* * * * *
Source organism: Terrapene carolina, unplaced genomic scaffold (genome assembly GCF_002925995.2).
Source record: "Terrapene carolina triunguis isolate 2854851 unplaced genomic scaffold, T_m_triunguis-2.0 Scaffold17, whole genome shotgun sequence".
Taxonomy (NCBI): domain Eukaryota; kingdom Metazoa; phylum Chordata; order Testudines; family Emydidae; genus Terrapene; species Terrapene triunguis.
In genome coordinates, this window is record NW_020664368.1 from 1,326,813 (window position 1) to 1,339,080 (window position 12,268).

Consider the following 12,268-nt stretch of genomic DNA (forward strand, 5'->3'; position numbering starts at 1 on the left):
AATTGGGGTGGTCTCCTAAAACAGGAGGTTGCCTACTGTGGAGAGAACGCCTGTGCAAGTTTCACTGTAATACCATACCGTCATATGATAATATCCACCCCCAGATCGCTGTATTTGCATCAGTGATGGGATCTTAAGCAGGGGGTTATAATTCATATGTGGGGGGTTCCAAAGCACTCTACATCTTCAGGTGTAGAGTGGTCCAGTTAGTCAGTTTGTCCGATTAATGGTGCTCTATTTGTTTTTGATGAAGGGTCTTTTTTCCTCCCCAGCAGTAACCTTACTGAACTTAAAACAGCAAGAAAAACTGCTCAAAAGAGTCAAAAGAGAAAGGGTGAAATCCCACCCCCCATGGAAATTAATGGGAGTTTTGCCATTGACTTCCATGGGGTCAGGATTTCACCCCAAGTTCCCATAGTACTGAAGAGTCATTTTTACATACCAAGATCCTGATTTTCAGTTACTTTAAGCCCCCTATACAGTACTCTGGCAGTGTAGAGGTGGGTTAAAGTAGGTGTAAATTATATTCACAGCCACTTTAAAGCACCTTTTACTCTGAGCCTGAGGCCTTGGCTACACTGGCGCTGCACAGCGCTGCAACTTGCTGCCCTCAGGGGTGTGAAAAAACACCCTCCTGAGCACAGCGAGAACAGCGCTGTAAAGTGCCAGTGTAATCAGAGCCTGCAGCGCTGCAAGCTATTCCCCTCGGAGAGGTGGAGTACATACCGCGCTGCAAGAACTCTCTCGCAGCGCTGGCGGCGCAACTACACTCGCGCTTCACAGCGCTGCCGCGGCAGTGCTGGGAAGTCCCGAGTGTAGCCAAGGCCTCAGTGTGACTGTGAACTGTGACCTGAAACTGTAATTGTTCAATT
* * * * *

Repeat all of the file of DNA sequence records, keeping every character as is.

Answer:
Source organism: Terrapene carolina, unplaced genomic scaffold (genome assembly GCF_002925995.2).
Source record: "Terrapene carolina triunguis isolate 2854851 unplaced genomic scaffold, T_m_triunguis-2.0 Scaffold17, whole genome shotgun sequence".
Taxonomy (NCBI): domain Eukaryota; kingdom Metazoa; phylum Chordata; order Testudines; family Emydidae; genus Terrapene; species Terrapene triunguis.
In genome coordinates, this window is record NW_020664368.1 from 1,326,813 (window position 1) to 1,339,080 (window position 12,268).

Consider the following 12,268-nt stretch of genomic DNA (forward strand, 5'->3'; position numbering starts at 1 on the left):
AATTGGGGTGGTCTCCTAAAACAGGAGGTTGCCTACTGTGGAGAGAACGCCTGTGCAAGTTTCACTGTAATACCATACCGTCATATGATAATATCCACCCCCAGATCGCTGTATTTGCATCAGTGATGGGATCTTAAGCAGGGGGTTATAATTCATATGTGGGGGGTTCCAAAGCACTCTACATCTTCAGGTGTAGAGTGGTCCAGTTAGTCAGTTTGTCCGATTAATGGTGCTCTATTTGTTTTTGATGAAGGGTCTTTTTTCCTCCCCAGCAGTAACCTTACTGAACTTAAAACAGCAAGAAAAACTGCTCAAAAGAGTCAAAAGAGAAAGGGTGAAATCCCACCCCCCATGGAAATTAATGGGAGTTTTGCCATTGACTTCCATGGGGTCAGGATTTCACCCCAAGTTCCCATAGTACTGAAGAGTCATTTTTACATACCAAGATCCTGATTTTCAGTTACTTTAAGCCCCCTATACAGTACTCTGGCAGTGTAGAGGTGGGTTAAAGTAGGTGTAAATTATATTCACAGCCACTTTAAAGCACCTTTTACTCTGAGCCTGAGGCCTTGGCTACACTGGCGCTGCACAGCGCTGCAACTTGCTGCCCTCAGGGGTGTGAAAAAACACCCTCCTGAGCACAGCGAGAACAGCGCTGTAAAGTGCCAGTGTAATCAGAGCCTGCAGCGCTGCAAGCTATTCCCCTCGGAGAGGTGGAGTACATACCGCGCTGCAAGAACTCTCTCGCAGCGCTGGCGGCGCAACTACACTCGCGCTTCACAGCGCTGCCGCGGCAGTGCTGGGAAGTCCCGAGTGTAGCCAAGGCCTCAGTGTGACTGTGAACTGTGACCTGAAACTGTAATTGTTCAATT